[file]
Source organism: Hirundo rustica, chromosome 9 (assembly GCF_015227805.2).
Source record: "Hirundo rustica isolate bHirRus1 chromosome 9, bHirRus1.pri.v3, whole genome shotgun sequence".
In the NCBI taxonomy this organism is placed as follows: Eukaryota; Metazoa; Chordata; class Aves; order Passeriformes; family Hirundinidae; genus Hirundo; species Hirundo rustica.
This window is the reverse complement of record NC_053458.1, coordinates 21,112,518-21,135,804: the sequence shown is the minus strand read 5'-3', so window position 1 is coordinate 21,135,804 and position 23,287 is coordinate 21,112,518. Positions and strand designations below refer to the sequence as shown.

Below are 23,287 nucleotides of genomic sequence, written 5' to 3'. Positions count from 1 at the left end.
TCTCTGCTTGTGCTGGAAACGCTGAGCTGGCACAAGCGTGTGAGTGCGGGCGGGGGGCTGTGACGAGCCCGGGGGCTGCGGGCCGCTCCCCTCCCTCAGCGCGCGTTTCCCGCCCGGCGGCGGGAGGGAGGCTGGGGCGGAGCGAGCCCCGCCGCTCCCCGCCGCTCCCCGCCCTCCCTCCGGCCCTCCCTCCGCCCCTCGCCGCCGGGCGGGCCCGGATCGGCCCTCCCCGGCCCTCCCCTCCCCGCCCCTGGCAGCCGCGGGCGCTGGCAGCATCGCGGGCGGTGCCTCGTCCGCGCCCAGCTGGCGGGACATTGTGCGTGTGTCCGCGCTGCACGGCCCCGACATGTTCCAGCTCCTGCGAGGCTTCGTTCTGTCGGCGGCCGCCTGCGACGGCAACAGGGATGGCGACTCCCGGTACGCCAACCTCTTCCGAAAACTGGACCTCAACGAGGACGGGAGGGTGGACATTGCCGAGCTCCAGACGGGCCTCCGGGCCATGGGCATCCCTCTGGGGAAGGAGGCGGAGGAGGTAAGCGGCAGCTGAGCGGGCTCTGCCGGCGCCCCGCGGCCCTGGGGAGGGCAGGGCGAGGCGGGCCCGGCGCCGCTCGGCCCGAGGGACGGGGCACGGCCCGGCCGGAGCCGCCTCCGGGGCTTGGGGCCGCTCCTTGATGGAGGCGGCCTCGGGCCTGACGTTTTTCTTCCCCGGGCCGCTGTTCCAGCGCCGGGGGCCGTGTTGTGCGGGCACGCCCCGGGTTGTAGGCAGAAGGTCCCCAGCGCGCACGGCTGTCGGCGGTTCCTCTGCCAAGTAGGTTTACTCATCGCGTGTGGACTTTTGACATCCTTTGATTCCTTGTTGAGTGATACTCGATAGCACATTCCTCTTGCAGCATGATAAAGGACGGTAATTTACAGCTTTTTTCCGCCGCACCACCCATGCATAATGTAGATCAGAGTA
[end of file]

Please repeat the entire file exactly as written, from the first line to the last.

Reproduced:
Source organism: Hirundo rustica, chromosome 9 (assembly GCF_015227805.2).
Source record: "Hirundo rustica isolate bHirRus1 chromosome 9, bHirRus1.pri.v3, whole genome shotgun sequence".
In the NCBI taxonomy this organism is placed as follows: Eukaryota; Metazoa; Chordata; class Aves; order Passeriformes; family Hirundinidae; genus Hirundo; species Hirundo rustica.
This window is the reverse complement of record NC_053458.1, coordinates 21,112,518-21,135,804: the sequence shown is the minus strand read 5'-3', so window position 1 is coordinate 21,135,804 and position 23,287 is coordinate 21,112,518. Positions and strand designations below refer to the sequence as shown.

Below are 23,287 nucleotides of genomic sequence, written 5' to 3'. Positions count from 1 at the left end.
TCTCTGCTTGTGCTGGAAACGCTGAGCTGGCACAAGCGTGTGAGTGCGGGCGGGGGGCTGTGACGAGCCCGGGGGCTGCGGGCCGCTCCCCTCCCTCAGCGCGCGTTTCCCGCCCGGCGGCGGGAGGGAGGCTGGGGCGGAGCGAGCCCCGCCGCTCCCCGCCGCTCCCCGCCCTCCCTCCGGCCCTCCCTCCGCCCCTCGCCGCCGGGCGGGCCCGGATCGGCCCTCCCCGGCCCTCCCCTCCCCGCCCCTGGCAGCCGCGGGCGCTGGCAGCATCGCGGGCGGTGCCTCGTCCGCGCCCAGCTGGCGGGACATTGTGCGTGTGTCCGCGCTGCACGGCCCCGACATGTTCCAGCTCCTGCGAGGCTTCGTTCTGTCGGCGGCCGCCTGCGACGGCAACAGGGATGGCGACTCCCGGTACGCCAACCTCTTCCGAAAACTGGACCTCAACGAGGACGGGAGGGTGGACATTGCCGAGCTCCAGACGGGCCTCCGGGCCATGGGCATCCCTCTGGGGAAGGAGGCGGAGGAGGTAAGCGGCAGCTGAGCGGGCTCTGCCGGCGCCCCGCGGCCCTGGGGAGGGCAGGGCGAGGCGGGCCCGGCGCCGCTCGGCCCGAGGGACGGGGCACGGCCCGGCCGGAGCCGCCTCCGGGGCTTGGGGCCGCTCCTTGATGGAGGCGGCCTCGGGCCTGACGTTTTTCTTCCCCGGGCCGCTGTTCCAGCGCCGGGGGCCGTGTTGTGCGGGCACGCCCCGGGTTGTAGGCAGAAGGTCCCCAGCGCGCACGGCTGTCGGCGGTTCCTCTGCCAAGTAGGTTTACTCATCGCGTGTGGACTTTTGACATCCTTTGATTCCTTGTTGAGTGATACTCGATAGCACATTCCTCTTGCAGCATGATAAAGGACGGTAATTTACAGCTTTTTTCCGCCGCACCACCCATGCATAATGTAGATCAGAGTA